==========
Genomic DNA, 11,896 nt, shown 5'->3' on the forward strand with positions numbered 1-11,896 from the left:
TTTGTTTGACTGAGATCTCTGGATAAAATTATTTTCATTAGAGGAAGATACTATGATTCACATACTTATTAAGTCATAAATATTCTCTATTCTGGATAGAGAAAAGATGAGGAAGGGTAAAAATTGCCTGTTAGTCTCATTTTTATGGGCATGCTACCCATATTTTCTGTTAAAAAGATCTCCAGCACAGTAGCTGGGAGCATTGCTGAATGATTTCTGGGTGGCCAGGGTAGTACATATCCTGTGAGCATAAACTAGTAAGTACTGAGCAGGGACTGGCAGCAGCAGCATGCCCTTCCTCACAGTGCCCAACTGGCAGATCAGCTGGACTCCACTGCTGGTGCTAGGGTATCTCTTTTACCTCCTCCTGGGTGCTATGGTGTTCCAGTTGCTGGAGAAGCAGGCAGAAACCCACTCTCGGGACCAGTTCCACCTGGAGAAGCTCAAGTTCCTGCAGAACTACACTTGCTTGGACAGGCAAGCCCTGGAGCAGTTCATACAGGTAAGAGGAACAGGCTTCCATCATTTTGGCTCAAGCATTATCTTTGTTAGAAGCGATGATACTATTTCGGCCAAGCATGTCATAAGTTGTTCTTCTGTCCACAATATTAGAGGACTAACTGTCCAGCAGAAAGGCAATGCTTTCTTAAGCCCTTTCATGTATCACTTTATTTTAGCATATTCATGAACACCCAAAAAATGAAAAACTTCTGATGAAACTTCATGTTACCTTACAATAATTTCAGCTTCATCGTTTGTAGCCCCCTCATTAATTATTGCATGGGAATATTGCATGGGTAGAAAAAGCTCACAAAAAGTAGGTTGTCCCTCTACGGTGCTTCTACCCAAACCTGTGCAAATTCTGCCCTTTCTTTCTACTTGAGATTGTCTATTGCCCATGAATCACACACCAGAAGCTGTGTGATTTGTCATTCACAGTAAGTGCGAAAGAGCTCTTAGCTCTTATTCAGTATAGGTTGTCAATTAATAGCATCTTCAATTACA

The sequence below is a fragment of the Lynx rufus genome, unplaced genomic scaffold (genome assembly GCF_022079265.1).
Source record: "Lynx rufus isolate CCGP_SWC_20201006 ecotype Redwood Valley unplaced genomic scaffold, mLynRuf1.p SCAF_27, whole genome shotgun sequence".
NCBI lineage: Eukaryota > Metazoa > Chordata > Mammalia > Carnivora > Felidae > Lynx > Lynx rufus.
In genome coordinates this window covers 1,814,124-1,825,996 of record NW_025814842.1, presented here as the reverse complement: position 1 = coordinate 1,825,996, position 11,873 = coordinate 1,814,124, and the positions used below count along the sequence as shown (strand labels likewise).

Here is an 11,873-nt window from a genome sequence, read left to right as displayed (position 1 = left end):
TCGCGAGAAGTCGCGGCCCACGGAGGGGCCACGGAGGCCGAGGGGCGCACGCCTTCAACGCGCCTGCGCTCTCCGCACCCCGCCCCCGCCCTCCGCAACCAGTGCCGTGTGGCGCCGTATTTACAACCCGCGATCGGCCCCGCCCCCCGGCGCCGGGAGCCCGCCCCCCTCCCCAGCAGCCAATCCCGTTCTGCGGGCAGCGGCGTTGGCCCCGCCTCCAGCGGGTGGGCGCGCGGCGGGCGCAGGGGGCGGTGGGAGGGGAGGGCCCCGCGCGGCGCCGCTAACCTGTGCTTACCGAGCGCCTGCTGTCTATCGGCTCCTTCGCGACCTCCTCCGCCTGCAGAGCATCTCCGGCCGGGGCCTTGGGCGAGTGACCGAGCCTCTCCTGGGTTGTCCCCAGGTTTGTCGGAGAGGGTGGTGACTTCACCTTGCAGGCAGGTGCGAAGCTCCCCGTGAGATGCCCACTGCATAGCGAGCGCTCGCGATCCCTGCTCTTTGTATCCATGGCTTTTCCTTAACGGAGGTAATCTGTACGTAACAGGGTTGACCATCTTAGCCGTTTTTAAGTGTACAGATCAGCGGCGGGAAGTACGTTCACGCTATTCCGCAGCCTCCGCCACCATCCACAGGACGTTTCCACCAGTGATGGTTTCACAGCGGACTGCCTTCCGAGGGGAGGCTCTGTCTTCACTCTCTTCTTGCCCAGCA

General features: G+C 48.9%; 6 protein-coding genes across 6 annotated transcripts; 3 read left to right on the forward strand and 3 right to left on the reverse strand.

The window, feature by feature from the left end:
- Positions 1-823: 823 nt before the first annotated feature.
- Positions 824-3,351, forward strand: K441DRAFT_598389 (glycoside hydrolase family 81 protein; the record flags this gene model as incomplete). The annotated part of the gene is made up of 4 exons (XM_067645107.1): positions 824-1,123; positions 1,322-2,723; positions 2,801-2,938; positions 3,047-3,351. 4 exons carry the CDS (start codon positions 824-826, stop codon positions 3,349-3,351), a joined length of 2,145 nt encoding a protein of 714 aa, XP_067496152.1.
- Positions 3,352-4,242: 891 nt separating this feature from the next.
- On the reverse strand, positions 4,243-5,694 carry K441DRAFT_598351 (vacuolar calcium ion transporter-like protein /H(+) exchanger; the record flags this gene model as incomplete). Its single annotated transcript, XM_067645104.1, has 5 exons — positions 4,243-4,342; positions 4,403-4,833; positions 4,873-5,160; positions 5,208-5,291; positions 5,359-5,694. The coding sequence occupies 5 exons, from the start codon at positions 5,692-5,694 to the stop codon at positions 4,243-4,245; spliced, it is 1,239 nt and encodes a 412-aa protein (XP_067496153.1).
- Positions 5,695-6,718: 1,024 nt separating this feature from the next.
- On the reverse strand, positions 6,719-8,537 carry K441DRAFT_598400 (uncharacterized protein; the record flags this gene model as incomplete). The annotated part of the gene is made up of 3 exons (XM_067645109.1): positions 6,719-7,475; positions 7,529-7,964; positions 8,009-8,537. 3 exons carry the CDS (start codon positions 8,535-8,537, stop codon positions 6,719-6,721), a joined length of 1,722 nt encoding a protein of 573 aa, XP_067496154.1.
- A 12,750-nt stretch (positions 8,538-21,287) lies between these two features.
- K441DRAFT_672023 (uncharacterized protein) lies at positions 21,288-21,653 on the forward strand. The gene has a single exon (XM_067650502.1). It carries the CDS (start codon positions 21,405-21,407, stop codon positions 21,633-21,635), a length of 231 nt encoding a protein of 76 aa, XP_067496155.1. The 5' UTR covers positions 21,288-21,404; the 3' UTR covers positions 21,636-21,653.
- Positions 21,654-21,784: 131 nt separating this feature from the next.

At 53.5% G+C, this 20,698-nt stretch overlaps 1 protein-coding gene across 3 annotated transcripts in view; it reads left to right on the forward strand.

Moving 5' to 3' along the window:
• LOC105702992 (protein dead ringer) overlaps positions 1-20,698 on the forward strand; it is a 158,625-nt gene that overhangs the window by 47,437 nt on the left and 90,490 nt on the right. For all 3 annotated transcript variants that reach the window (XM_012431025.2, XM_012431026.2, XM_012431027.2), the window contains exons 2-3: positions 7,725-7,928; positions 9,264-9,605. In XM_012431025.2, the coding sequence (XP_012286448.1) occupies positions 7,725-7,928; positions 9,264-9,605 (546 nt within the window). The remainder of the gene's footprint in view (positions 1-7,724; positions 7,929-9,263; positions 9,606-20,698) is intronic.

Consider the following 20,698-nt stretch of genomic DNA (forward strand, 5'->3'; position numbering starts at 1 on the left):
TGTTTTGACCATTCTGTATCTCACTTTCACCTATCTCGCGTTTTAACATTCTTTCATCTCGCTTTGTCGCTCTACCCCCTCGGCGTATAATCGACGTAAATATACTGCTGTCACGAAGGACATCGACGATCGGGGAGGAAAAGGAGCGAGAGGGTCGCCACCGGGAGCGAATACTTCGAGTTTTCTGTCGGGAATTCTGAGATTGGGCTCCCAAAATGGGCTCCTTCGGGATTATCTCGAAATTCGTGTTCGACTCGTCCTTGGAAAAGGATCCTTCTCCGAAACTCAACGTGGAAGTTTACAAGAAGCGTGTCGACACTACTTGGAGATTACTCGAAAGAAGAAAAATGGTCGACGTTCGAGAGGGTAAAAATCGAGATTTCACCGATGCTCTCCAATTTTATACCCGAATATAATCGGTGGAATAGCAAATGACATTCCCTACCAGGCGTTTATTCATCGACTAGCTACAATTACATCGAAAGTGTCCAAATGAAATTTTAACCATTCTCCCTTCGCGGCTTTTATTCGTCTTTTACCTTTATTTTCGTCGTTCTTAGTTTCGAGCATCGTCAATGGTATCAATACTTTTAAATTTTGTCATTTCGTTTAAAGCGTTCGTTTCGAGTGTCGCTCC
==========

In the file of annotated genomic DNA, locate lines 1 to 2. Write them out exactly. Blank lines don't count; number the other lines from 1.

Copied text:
Genomic DNA, 11,896 nt, shown 5'->3' on the forward strand with positions numbered 1-11,896 from the left:
TTTGTTTGACTGAGATCTCTGGATAAAATTATTTTCATTAGAGGAAGATACTATGATTCACATACTTATTAAGTCATAAATATTCTCTATTCTGGATAGAGAAAAGATGAGGAAGGGTAAAAATTGCCTGTTAGTCTCATTTTTATGGGCATGCTACCCATATTTTCTGTTAAAAAGATCTCCAGCACAGTAGCTGGGAGCATTGCTGAATGATTTCTGGGTGGCCAGGGTAGTACATATCCTGTGAGCATAAACTAGTAAGTACTGAGCAGGGACTGGCAGCAGCAGCATGCCCTTCCTCACAGTGCCCAACTGGCAGATCAGCTGGACTCCACTGCTGGTGCTAGGGTATCTCTTTTACCTCCTCCTGGGTGCTATGGTGTTCCAGTTGCTGGAGAAGCAGGCAGAAACCCACTCTCGGGACCAGTTCCACCTGGAGAAGCTCAAGTTCCTGCAGAACTACACTTGCTTGGACAGGCAAGCCCTGGAGCAGTTCATACAGGTAAGAGGAACAGGCTTCCATCATTTTGGCTCAAGCATTATCTTTGTTAGAAGCGATGATACTATTTCGGCCAAGCATGTCATAAGTTGTTCTTCTGTCCACAATATTAGAGGACTAACTGTCCAGCAGAAAGGCAATGCTTTCTTAAGCCCTTTCATGTATCACTTTATTTTAGCATATTCATGAACACCCAAAAAATGAAAAACTTCTGATGAAACTTCATGTTACCTTACAATAATTTCAGCTTCATCGTTTGTAGCCCCCTCATTAATTATTGCATGGGAATATTGCATGGGTAGAAAAAGCTCACAAAAAGTAGGTTGTCCCTCTACGGTGCTTCTACCCAAACCTGTGCAAATTCTGCCCTTTCTTTCTACTTGAGATTGTCTATTGCCCATGAATCACACACCAGAAGCTGTGTGATTTGTCATTCACAGTAAGTGCGAAAGAGCTCTTAGCTCTTATTCAGTATAGGTTGTCAATTAATAGCATCTTCAATTACA